‘From Love at First Sight to Soul Mate: The Influence of Romantic Ideals in Popular Films on Young People’s Beliefs about Relationships.’ – Veronica Hefner and Barbara J. Wilson.
I have chosen to analyse this research article because of it’s relevance to my own research task that I will be conducting in a group regarding; the influence of romantic films throughout time and how they’re shaped societies views on romance, using three popular films from their corresponding decade, An Affair To Remember (1950’s), Dirty Dancing (1980’s) and Friends With Benefits (2010’s).
This text aims to ‘investigate content of romantic comedy movies and the effects they may have on viewers and the consequences of holding romantic ideals.’ The authors of this research are Veronica Hefner and Barbara J. Wilson. Hefner is an associate professor from the department of communication studies at Chapman University, California. Wilson has a PhD from the University of Wisconsin-Madison and is a professor Professor of communications at the University of Illinois. ‘Her areas of expertise include the social and psychological effects of the media, particularly on youth.’ Together, Hefner and Wilson are experienced and experts in their field
Their intended audience appears to be youth who watch romantic comedies (primarily females) and I am most definitely included in their target audience. Being a hopeless romantic and having seen countless romantic comedies, I am perhaps someone who holds these unrealistic ideals.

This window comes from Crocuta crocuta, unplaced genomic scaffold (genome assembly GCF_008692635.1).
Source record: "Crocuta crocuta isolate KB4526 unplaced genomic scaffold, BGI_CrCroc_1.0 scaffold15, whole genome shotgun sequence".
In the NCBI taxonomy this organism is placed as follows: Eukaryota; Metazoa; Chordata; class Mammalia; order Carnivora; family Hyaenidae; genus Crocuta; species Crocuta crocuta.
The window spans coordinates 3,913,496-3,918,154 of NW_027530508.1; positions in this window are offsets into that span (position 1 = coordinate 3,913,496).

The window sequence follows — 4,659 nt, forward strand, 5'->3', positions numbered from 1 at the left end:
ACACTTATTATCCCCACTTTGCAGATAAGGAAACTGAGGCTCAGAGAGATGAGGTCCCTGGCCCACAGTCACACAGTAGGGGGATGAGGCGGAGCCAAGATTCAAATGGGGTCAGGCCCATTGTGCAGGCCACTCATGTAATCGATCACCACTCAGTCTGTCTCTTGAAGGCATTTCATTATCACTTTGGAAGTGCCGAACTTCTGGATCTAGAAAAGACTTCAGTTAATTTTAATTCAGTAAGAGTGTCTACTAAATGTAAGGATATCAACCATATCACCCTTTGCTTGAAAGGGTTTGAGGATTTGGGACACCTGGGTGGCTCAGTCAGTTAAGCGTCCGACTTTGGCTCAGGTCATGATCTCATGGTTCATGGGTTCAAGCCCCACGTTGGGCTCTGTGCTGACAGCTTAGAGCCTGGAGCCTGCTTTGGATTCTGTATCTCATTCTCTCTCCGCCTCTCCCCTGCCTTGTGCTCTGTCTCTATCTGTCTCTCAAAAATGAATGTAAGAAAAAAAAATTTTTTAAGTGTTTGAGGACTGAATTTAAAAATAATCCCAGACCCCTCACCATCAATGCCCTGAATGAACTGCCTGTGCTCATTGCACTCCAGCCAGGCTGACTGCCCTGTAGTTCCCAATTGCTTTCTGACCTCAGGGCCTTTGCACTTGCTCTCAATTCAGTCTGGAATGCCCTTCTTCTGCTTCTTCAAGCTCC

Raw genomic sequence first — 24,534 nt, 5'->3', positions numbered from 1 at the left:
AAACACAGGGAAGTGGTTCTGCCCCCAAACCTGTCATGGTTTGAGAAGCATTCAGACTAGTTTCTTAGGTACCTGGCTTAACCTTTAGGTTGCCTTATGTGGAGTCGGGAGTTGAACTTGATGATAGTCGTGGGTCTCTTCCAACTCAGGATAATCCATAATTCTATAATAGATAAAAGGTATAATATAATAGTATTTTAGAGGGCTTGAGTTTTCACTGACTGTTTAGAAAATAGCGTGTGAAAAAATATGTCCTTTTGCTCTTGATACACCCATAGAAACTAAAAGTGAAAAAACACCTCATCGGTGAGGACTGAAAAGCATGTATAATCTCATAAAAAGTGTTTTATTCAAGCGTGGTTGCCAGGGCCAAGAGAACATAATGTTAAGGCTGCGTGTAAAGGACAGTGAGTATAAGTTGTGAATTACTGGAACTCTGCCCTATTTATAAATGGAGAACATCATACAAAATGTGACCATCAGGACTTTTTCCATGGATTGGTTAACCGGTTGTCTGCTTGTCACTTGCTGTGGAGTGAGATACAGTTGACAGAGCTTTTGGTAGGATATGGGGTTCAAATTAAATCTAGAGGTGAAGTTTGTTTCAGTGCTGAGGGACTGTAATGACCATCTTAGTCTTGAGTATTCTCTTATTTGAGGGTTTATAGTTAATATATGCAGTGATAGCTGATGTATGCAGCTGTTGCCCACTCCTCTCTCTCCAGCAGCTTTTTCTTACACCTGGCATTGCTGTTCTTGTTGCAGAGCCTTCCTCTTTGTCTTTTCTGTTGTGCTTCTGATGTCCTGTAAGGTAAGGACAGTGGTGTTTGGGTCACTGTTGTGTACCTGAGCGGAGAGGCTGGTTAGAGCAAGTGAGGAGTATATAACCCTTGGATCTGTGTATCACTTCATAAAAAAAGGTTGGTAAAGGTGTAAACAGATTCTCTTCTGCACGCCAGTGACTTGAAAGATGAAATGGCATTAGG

As this text is a research based, the authors are quite objective which is crucial to unbiased and accurate results. Hefner and Wilson carried out content analysis of ‘the 52 highest grossing romantic comedies from 1998-2008’ (pg. 154). Content analysis is an easy methodology to use as it is ‘unobtrusive,’ ‘provides valuable historical or cultural insights’ (contentanalysis.org, 2015), and can address ideas not previously considered by researchers. However, content analysis can be extremely time consuming, with Hefner and Wilson analysing over 93 hours of film (pg. 157). They also surveyed 335 undergraduates (pg. 150),
In their introduction whilst Hefner and Wilson are explaining the importance of analysing films (pg. 152) and the idea that media can ‘cultivate unrealistic and idealistic expectations’ (pg. 151), they acknowledge dozens of previous surveys, interviews and research projects conducted by other scholars, yet also highlight the unique points of their research and its significance. In their discussion, they address that their research is the ‘first of its kind to investigate an association between movie exposure and romantic beliefs’ (pg. 171), which expands on Robin L. Nabi’s research on romantic influence on audience through television. There is also three pages of references neatly incorporated throughout their paper which supports their findings and conclusion (pg. 172-5).
By analysing Hefner and Wilson’s research paper, it has helped establish ideas and further research ideas I can use for my personal investigation.
Hefner, V. Wilson, B. J. 2011, From love at first sight to soul mate: Romantic ideals in popular films and their association with young people’s beliefs about relationships, ProQuest, UMI Dissertations Publishing, accessed 14th March 2015, http://www.tandfonline.com/doi/pdf/10.1080/03637751.2013.776697